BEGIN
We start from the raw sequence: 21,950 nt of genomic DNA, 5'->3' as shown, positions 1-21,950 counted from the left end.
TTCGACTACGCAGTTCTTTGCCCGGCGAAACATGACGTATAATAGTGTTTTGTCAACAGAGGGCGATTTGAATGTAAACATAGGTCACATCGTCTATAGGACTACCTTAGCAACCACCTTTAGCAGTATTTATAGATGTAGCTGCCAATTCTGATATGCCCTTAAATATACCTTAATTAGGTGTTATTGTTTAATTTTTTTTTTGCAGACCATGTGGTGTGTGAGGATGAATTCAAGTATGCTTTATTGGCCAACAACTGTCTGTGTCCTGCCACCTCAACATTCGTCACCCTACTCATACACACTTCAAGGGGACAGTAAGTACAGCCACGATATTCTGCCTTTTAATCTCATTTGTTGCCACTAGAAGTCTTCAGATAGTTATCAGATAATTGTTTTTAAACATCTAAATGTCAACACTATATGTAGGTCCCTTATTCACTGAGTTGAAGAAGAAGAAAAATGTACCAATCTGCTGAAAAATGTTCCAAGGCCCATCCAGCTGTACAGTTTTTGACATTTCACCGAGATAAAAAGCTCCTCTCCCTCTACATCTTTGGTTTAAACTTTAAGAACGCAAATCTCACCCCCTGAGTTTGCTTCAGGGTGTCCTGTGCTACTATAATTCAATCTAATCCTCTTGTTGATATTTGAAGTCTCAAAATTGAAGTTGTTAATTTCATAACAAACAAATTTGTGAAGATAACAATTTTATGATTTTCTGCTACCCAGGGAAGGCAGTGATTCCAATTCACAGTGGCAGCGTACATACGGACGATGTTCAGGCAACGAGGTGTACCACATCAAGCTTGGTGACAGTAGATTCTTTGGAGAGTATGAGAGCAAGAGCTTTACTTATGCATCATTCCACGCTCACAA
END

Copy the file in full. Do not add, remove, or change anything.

We start from the raw sequence: 21,950 nt of genomic DNA, 5'->3' as shown, positions 1-21,950 counted from the left end.
TTCGACTACGCAGTTCTTTGCCCGGCGAAACATGACGTATAATAGTGTTTTGTCAACAGAGGGCGATTTGAATGTAAACATAGGTCACATCGTCTATAGGACTACCTTAGCAACCACCTTTAGCAGTATTTATAGATGTAGCTGCCAATTCTGATATGCCCTTAAATATACCTTAATTAGGTGTTATTGTTTAATTTTTTTTTTGCAGACCATGTGGTGTGTGAGGATGAATTCAAGTATGCTTTATTGGCCAACAACTGTCTGTGTCCTGCCACCTCAACATTCGTCACCCTACTCATACACACTTCAAGGGGACAGTAAGTACAGCCACGATATTCTGCCTTTTAATCTCATTTGTTGCCACTAGAAGTCTTCAGATAGTTATCAGATAATTGTTTTTAAACATCTAAATGTCAACACTATATGTAGGTCCCTTATTCACTGAGTTGAAGAAGAAGAAAAATGTACCAATCTGCTGAAAAATGTTCCAAGGCCCATCCAGCTGTACAGTTTTTGACATTTCACCGAGATAAAAAGCTCCTCTCCCTCTACATCTTTGGTTTAAACTTTAAGAACGCAAATCTCACCCCCTGAGTTTGCTTCAGGGTGTCCTGTGCTACTATAATTCAATCTAATCCTCTTGTTGATATTTGAAGTCTCAAAATTGAAGTTGTTAATTTCATAACAAACAAATTTGTGAAGATAACAATTTTATGATTTTCTGCTACCCAGGGAAGGCAGTGATTCCAATTCACAGTGGCAGCGTACATACGGACGATGTTCAGGCAACGAGGTGTACCACATCAAGCTTGGTGACAGTAGATTCTTTGGAGAGTATGAGAGCAAGAGCTTTACTTATGCATCATTCCACGCTCACAA